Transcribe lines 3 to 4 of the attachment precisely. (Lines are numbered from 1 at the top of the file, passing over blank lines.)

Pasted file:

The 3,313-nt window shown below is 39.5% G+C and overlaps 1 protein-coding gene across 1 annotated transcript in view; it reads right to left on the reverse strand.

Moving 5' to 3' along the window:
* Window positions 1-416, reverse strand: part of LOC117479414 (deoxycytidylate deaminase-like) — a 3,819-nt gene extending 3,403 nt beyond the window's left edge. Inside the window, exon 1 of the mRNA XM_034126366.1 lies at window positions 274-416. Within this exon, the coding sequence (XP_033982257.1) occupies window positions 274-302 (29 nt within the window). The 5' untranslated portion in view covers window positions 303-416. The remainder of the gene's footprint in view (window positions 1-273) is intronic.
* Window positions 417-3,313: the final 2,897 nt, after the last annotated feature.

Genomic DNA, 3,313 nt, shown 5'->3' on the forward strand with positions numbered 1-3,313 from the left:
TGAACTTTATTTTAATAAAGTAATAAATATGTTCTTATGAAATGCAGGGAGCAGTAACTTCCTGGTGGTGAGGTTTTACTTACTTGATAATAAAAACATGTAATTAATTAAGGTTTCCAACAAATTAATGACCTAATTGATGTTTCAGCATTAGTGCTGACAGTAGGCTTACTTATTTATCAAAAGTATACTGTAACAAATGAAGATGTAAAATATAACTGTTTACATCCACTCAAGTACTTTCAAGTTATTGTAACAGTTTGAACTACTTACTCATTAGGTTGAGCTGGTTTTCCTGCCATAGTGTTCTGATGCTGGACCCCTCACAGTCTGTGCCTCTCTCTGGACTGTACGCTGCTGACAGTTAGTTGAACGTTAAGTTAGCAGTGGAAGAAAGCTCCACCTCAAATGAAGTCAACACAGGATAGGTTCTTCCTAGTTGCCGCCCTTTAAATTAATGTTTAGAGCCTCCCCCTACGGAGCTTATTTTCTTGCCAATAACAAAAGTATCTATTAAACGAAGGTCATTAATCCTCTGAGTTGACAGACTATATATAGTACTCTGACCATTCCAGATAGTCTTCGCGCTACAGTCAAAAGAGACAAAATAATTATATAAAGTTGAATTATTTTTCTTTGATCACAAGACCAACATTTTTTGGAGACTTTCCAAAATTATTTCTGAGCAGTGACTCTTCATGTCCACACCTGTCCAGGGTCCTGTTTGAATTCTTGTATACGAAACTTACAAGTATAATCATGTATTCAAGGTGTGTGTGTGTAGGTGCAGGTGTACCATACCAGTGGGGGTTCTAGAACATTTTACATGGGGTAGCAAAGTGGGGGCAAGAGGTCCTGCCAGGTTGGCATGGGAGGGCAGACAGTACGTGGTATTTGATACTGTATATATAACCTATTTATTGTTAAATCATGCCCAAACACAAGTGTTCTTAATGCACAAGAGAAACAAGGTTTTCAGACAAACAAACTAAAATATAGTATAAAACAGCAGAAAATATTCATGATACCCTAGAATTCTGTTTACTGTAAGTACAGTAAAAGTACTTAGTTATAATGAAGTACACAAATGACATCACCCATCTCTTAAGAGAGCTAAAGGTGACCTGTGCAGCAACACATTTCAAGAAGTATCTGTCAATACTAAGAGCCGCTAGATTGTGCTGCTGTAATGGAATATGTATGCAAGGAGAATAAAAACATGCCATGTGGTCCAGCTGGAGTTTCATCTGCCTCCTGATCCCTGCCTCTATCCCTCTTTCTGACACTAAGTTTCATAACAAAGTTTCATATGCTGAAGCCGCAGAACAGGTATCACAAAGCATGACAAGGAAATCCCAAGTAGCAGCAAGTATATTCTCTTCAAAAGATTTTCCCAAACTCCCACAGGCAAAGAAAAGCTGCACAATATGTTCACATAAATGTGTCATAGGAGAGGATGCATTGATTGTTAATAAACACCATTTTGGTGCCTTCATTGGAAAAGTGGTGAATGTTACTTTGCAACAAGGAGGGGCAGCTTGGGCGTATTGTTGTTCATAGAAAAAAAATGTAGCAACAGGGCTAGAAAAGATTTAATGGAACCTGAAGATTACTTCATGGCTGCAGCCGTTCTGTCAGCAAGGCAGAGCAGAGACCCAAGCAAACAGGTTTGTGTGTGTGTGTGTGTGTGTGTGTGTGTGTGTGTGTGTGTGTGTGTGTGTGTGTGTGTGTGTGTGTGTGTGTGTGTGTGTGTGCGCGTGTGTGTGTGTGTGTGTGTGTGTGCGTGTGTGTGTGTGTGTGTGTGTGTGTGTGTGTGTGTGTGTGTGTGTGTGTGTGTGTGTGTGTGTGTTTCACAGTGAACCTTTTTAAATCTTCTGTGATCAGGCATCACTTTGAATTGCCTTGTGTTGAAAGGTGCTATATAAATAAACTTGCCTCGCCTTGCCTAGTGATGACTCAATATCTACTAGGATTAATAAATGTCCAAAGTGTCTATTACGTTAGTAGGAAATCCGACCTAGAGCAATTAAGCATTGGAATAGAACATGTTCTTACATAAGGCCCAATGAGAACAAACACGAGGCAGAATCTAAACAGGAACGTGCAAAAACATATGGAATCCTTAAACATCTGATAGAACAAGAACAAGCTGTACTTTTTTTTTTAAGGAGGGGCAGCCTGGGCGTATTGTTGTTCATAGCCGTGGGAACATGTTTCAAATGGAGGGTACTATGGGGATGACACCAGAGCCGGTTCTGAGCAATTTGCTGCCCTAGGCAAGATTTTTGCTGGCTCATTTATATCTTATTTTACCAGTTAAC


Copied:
* Window positions 1-416, reverse strand: part of LOC117479414 (deoxycytidylate deaminase-like) — a 3,819-nt gene extending 3,403 nt beyond the window's left edge. Inside the window, exon 1 of the mRNA XM_034126366.1 lies at window positions 274-416. Within this exon, the coding sequence (XP_033982257.1) occupies window positions 274-302 (29 nt within the window). The 5' untranslated portion in view covers window positions 303-416. The remainder of the gene's footprint in view (window positions 1-273) is intronic.
* Window positions 417-3,313: the final 2,897 nt, after the last annotated feature.